Some steep descending followed over the next four miles before he was back on the ascent, up to the highest point of the race at 8,000ft. He was now 40 miles in.

Jacek Cieluszecki in action in the full UTMB

Jacek usually feels pretty at home in the high mountains but as the race progressed it became evident that something wasn’t quite right

After 12 hours of running, Jacek arrived in Courmayeur in Italy, where there was an aid station at 81km. Ela was waiting for him there. In hindsight, he perhaps should have stopped there but after a brief chat with Ela, he replenished his stock of gels and water and he was back on his way.

After around 10 to 15km later, it started to get noticeably harder for JC and from that point on, he experienced more lows than highs. He had a headache and his cough was becoming more and more evident. His body was tired after such a long effort and he was forced to slow down quite considerably.

To add to his woes, the sun had come up as well and it was turning into a hot day. A few hours later he arrived at Champex-Lac, an aid station in Switzerland, just over 80 miles in. Ela was there again and after discussing it with her, Jacek decided to abandon the race.

His UTMB battle was over, having covered 126.62km in 21 hours 17 minutes and 19 seconds. His elevation gain stood at 7,310 metres. It was a shame to have to call it quits after coming such a long way but the fact of the matter is, there was still well over a marathon left to go on extremely tough terrain. That would have taken him another six or seven hours to get through.

It was a difficult decision but when he looks back on it now, Jacek still feels he made the right call. Above all, health and wellbeing is the most important thing and to put that at risk by continuing would have been foolish. He had to look after his own best interests.

Only 1,556 of the 2,543 runners who started the UTMB managed to successfully complete the full 170km course which gives a good indication of just how tough a race it is; mentally, physically and emotionally.

To complete it, even the most accomplished of athletes would at least need a clean bill of health. Jacek didn’t have that luxury. It is frustrating to think that, had he not been suffering from the virus, he most likely would have made it to end. But it just was not to be on this occasion.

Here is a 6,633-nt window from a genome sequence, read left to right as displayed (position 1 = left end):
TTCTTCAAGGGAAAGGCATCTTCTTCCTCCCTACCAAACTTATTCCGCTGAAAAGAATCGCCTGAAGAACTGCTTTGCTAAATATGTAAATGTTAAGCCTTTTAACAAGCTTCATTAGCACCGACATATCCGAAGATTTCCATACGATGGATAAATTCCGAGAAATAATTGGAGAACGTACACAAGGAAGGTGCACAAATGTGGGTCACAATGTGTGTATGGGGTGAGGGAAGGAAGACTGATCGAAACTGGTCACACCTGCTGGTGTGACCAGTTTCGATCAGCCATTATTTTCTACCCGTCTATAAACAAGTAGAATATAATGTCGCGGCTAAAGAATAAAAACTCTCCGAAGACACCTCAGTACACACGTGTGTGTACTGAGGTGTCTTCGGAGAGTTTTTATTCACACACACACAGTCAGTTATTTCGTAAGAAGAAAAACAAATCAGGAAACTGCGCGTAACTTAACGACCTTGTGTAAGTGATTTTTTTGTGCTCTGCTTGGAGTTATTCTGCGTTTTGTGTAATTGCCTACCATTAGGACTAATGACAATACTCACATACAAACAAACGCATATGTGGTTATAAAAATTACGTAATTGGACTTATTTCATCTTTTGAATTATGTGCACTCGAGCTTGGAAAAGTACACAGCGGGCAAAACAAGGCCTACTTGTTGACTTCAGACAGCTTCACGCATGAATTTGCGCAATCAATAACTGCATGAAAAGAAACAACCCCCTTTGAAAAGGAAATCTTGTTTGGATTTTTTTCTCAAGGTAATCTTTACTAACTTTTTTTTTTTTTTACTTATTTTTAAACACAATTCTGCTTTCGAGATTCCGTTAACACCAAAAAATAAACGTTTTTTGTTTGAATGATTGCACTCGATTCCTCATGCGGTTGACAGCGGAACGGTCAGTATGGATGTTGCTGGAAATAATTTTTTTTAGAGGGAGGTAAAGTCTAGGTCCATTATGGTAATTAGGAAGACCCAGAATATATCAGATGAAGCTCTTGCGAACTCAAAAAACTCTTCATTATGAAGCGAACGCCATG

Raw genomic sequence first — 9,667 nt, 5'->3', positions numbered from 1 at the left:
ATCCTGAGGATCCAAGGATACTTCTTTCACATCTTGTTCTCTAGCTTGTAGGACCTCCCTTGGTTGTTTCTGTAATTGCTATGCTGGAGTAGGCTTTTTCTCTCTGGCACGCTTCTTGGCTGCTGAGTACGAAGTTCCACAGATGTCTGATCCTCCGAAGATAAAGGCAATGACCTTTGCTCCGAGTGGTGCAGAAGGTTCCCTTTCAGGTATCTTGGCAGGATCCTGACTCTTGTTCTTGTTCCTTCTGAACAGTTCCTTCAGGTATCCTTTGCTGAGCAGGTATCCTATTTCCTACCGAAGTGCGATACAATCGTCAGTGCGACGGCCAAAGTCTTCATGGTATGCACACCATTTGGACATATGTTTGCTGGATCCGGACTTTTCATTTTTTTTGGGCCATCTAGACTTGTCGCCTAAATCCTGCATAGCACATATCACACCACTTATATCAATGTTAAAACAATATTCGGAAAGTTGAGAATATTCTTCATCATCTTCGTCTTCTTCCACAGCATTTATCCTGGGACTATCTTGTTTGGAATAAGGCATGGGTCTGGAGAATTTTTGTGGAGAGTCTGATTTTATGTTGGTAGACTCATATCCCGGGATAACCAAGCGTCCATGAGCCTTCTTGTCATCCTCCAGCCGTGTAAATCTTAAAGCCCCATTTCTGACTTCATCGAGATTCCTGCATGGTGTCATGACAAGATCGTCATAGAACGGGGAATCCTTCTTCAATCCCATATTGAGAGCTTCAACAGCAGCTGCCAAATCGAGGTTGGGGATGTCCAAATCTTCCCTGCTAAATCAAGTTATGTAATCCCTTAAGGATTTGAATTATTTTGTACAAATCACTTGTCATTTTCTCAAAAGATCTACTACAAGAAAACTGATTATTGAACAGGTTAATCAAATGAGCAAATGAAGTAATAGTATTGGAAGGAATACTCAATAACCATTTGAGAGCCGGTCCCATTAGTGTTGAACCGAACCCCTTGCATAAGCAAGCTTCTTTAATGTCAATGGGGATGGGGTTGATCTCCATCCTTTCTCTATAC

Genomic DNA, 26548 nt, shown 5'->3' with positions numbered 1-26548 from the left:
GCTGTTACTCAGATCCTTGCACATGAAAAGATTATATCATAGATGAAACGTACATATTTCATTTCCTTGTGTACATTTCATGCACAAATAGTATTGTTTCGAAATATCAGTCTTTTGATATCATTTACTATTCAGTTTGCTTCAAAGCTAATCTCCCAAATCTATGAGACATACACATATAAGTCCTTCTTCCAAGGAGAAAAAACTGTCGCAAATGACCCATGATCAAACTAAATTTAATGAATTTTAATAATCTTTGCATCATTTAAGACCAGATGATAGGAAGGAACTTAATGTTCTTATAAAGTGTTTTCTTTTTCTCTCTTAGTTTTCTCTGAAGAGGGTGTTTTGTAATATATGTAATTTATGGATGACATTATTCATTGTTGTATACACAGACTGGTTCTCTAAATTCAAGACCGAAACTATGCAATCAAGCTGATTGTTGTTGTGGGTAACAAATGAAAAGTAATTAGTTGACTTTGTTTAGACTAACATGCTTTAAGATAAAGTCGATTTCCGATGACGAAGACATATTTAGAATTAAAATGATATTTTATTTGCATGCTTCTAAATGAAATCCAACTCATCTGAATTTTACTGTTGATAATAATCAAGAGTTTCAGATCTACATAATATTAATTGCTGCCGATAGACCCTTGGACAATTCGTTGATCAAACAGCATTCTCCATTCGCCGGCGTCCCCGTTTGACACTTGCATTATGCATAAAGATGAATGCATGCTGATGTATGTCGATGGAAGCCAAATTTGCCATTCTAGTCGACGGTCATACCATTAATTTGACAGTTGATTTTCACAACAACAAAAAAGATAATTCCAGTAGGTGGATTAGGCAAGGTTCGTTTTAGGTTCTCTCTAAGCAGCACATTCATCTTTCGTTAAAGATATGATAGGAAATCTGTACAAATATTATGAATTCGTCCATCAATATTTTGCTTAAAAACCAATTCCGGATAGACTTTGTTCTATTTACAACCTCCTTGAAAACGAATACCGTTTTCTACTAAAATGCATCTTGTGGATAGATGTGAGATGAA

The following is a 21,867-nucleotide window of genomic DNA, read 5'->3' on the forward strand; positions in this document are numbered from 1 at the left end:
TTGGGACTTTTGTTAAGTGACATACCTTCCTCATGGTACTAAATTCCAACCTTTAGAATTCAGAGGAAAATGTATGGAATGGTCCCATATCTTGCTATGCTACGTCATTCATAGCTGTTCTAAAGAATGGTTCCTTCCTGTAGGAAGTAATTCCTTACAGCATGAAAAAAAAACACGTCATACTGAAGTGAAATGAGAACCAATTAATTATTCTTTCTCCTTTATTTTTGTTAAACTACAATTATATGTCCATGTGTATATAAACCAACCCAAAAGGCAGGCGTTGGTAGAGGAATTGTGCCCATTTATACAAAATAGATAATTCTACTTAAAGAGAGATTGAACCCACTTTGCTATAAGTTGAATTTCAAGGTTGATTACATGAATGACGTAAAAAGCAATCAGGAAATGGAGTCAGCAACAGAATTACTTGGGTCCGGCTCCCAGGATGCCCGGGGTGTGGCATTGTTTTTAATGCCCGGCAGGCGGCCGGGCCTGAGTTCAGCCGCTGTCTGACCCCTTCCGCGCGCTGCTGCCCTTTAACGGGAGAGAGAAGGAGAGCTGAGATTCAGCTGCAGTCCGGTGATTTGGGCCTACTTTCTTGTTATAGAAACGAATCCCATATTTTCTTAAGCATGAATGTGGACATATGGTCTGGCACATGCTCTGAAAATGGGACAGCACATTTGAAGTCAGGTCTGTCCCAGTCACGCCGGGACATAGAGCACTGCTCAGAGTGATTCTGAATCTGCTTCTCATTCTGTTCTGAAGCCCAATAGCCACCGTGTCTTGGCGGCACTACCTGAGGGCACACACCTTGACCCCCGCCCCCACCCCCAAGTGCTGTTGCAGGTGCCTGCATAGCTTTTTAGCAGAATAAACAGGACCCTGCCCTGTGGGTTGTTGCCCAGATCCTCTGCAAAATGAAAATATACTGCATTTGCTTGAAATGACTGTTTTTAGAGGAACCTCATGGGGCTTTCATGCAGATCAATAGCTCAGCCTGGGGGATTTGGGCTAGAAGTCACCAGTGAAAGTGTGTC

In truth, to get as far as he did, running over 80 miles and climbing over 23,000ft, is a minor miracle for someone who isn’t feeling well. Most people would have thrown the towel in long before that. But Jacek is a fighter. He stuck it out for as long as he possibly could and that kind of spirit, courage and determination speaks volumes about the character of the man.

All the training he put in and the huge effort expended during the race was not all for nothing though. Everyone who makes it to a checkpoint in the UTMB gets put down in the results. And rightfully so as well. It’s an achievement just to make to the first time check. In fact, it’s an achievement just be in the race.

Even though he abandoned in the end, Jacek made it through 18 of the 25 points in total and the time he did it in put him in 1,620th place so he was still almost half way up the leader-board.

More importantly though, he will have gained vital experience. The UTMB is the type of race where, the more times you do it, the more you learn and the better you can acquit yourself next time round.

This isn’t the end of the UTMB dream for JC, that’s for sure. He’ll be back again one day to face it again. Whether it will be next year, that is still to be determined, but one thing is certain and that is that Jacek won’t give up until he’s conquered it.

Jacek Cieluszecki in the full UTMB

After over 21 hours of running and having covered over 80 miles in the high mountains, Jacek finally succumbed to the virus he’d been suffering from for quite some time